Wednesday night was a highlight of the season. The Maori writer, Patricia Grace read and spoke to a full auditorium at UH. She read from my favorite novel, Baby No-Eyes and a more recent novel, inspired by her father’s journals of his service in the military in WWII to Italy, Tu. Baby No-Eyes was inspired by an actual event in the community. A Maori woman gave birth to a stillborn child in a New Zealand hospital. She wanted the child’s body to take home and properly bury. The staff couldn’t find it at first, then it was found in the trash. The hospital then decided there must be an autopsy. When they handed the child’s body to the grandmother it had no eyes. When the hospital personnel turned over they eyes, they were in a plastic bag. Before burying the child the eyes were taped to the belly, because there is where seeing comes from. (This is similar to the Mvskoke beliefs.)
Thursday was a panel. Panels tend to run to extremes. They’re either dreadful or great, and I say this because I’ve been both participant and audience on many occasions. This panel, “Indigenizing the Novel in Aotearoa: The Role of Culture and Identity” included several Polynesian writers and scholars included Robert Sullivan, Maori poet, Naomi Loesch, Hawaiian language scholar, Paul Lyons, scholar, Jodi Byrd, Chickasaw scholar, Patricia Grace, Reina Whaitiri, Maori scholar, Caroline Sinavaiana, Samoan writer and scholar, and Albert Wendt, Samoan writer and Citizen’s Chair. This panel was one of the best. Here are some notes:
Grace started writing because she wanted to “write about people who hadn’t been written about before”. She stressed that each writer has to find their own way, their own voice.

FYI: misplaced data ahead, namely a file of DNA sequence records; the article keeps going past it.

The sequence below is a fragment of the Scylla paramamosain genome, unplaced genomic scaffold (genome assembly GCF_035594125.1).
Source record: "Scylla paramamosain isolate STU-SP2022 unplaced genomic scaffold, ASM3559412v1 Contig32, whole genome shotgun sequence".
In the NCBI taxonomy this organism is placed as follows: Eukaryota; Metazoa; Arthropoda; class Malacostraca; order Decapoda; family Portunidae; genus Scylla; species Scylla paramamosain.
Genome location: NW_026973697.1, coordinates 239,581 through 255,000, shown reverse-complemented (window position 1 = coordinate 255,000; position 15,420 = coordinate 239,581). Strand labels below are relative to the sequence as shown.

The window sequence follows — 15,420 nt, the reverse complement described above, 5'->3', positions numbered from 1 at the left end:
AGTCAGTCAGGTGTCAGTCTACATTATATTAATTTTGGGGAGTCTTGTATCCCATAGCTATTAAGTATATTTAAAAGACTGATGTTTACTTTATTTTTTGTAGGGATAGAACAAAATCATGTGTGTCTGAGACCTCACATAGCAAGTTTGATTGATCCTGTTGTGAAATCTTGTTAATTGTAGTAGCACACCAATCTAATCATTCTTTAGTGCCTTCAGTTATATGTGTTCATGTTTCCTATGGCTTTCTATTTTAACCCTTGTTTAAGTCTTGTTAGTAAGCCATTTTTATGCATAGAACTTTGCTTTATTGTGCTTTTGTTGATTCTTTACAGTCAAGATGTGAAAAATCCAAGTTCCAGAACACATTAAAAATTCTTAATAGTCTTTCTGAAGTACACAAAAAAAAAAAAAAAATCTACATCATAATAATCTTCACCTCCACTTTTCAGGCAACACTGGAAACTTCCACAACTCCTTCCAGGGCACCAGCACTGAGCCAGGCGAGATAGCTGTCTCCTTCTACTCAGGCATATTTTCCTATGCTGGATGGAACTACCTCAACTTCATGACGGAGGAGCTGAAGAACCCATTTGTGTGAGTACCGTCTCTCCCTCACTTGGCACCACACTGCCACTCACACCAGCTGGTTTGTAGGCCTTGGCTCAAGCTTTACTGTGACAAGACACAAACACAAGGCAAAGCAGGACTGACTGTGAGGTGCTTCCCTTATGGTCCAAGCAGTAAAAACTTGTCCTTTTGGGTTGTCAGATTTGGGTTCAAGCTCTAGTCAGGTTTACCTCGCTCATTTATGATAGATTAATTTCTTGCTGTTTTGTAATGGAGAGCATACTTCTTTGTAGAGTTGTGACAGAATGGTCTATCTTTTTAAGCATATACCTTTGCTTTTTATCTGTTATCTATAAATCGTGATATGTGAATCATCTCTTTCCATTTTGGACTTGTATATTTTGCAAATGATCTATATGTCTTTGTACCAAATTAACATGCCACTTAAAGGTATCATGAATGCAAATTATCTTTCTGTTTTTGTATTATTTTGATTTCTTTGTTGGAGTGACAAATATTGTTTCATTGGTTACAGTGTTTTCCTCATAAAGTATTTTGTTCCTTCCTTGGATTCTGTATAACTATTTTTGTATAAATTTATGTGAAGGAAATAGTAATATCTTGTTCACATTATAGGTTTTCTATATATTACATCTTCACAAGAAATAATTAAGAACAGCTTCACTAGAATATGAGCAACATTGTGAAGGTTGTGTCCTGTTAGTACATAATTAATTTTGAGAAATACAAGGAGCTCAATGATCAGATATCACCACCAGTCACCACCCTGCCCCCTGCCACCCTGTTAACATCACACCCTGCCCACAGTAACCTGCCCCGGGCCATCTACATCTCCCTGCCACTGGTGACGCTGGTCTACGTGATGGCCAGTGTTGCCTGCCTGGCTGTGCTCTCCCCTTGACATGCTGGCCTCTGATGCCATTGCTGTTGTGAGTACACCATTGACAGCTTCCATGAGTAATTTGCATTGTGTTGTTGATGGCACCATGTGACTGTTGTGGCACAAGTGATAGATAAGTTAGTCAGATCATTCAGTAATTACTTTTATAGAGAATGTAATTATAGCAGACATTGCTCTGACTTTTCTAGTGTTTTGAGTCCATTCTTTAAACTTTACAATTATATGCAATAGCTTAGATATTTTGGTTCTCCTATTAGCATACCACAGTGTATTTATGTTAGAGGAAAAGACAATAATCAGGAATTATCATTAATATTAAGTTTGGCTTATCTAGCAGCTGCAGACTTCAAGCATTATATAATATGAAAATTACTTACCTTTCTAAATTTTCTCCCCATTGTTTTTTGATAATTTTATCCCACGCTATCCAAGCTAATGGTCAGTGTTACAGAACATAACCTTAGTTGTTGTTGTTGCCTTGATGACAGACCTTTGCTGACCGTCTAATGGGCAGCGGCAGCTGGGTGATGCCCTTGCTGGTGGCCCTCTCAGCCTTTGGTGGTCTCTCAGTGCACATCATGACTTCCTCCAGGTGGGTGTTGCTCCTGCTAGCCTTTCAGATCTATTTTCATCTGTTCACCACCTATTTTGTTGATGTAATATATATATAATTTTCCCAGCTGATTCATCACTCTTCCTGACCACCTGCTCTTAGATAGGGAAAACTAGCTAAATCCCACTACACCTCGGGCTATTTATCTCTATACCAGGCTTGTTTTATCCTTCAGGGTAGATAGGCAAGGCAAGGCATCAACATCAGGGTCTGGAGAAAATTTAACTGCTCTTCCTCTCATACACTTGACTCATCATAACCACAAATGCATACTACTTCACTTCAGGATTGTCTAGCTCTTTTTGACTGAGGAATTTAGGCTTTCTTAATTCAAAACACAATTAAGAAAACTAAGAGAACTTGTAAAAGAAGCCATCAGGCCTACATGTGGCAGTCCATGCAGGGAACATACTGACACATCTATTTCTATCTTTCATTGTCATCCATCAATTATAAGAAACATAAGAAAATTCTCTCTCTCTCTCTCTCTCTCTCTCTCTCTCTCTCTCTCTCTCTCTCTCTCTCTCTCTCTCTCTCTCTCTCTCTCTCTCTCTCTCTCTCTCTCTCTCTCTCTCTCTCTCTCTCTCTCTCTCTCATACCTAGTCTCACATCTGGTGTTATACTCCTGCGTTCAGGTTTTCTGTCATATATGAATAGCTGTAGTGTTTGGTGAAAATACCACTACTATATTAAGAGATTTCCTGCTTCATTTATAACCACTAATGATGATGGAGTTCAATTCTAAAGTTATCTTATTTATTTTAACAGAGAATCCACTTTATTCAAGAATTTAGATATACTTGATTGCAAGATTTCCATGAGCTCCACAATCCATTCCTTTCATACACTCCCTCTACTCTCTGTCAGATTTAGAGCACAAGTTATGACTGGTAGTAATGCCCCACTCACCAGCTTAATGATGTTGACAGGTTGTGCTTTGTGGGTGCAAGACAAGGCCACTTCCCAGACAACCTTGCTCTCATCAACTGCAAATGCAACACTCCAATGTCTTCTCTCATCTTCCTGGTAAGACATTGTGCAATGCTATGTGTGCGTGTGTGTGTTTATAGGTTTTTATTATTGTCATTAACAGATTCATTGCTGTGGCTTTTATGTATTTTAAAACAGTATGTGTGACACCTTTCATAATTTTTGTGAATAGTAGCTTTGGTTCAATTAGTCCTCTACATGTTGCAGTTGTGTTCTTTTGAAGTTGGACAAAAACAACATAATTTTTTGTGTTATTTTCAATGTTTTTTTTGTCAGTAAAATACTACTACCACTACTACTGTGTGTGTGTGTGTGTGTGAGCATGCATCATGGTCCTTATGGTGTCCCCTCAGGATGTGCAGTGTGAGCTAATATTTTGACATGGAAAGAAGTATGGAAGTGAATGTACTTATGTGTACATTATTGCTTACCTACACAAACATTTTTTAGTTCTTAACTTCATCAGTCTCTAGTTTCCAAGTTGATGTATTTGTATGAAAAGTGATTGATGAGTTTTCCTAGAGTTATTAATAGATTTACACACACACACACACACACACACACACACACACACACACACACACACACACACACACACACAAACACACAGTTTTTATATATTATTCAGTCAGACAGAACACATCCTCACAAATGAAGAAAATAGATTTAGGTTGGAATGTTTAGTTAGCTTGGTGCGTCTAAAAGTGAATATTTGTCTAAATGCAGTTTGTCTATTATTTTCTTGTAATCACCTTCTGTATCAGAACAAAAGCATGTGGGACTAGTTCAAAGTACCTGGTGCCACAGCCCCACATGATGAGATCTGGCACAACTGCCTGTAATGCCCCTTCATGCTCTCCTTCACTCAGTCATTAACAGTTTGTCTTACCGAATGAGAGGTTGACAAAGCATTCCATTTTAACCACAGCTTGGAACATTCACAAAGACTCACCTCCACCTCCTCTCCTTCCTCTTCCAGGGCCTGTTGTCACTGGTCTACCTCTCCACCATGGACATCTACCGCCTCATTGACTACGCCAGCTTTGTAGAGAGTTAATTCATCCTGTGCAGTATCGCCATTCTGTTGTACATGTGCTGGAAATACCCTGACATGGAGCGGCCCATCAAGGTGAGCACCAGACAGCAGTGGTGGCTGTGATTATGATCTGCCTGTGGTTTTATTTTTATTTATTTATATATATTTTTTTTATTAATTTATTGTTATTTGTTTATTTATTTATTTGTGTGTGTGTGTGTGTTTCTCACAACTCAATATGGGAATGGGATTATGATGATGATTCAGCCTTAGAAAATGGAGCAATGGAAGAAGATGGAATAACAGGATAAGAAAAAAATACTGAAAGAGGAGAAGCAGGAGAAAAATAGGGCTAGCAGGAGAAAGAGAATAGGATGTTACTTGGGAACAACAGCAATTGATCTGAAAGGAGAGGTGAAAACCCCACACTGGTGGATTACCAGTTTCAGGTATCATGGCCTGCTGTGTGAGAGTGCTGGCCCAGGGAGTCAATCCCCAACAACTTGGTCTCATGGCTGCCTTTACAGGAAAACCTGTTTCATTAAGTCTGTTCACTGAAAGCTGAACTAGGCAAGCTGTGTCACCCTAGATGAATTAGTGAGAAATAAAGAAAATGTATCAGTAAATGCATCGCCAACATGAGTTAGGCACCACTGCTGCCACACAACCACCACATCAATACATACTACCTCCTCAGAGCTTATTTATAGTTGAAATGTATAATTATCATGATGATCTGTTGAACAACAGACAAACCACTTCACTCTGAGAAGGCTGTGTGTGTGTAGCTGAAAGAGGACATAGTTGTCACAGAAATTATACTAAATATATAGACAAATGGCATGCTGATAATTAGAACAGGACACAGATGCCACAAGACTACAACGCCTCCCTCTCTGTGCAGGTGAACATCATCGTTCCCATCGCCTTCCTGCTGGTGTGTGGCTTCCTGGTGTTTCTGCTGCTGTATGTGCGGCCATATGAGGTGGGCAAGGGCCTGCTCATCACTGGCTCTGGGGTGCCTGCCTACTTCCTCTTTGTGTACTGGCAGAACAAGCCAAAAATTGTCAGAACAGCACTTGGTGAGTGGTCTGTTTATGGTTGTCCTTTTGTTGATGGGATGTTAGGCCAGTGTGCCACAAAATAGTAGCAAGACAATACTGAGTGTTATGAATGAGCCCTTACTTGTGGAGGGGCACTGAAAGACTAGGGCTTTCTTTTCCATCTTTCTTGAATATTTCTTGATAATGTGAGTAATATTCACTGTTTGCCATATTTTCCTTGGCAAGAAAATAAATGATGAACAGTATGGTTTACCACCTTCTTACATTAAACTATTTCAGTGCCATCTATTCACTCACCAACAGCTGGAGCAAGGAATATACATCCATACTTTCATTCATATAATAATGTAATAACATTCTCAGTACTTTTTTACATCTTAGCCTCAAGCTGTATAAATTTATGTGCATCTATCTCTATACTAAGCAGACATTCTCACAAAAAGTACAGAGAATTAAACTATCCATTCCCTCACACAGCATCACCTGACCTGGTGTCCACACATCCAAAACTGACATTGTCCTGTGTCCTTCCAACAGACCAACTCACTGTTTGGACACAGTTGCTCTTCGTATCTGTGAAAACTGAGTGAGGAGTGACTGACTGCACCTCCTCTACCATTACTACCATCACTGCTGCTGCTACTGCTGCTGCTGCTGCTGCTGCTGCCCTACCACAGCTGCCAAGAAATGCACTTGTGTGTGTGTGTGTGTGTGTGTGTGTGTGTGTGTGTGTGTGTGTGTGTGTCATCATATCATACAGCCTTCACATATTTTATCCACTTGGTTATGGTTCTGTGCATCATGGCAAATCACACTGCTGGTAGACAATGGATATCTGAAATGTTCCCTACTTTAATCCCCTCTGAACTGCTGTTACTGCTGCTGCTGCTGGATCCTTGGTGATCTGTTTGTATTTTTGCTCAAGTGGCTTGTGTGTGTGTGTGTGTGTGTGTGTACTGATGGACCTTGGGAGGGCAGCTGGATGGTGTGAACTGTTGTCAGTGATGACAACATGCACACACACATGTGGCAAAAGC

“The world is where we are.”
I especially appreciated Grace’s remarks on how a writing project comes together. One of the panelists discussed Grace’s spiral approach to narrative, something arguably distinctly indigenous. She said she “pulls different ideas to the center, close to me”.
(It’s not a linear process, doesn’t follow western story arc notions. This is freeing to me. It is my approach and it is how I work through to find, hear and eventually be the story or song.)
Then she said: “Maybe a spiral is imbedded in our lives.”
She emphasized that there are so many ways to be Maori.
Robert Sullivan, a Maori poet who is now teaching at the University of Hawaii inspired me with these words: “When I use Maori in English texts it carries spirit beyond etymology.”
And Witi Ihimaera, the Maori novelist and scholar was quoted by Albert Wendt: “Novels should be constructed like a house with a heart.”
I especially enjoyed seeing Patricia’s husband Waireki (sp.) again. Shining eyes and soul.
It seems to me it is such an aberration to be a writer in an indigenous community.
And, why not, when writing a novel or collection in mainly English with some indigenous language, write the English in italics, the Mvskoke (for instance) in regular type?
And so I am inspired to continue to create and to believe in our voices despite the prevailing attitudes against us, and I thank Patricia and the community for all this.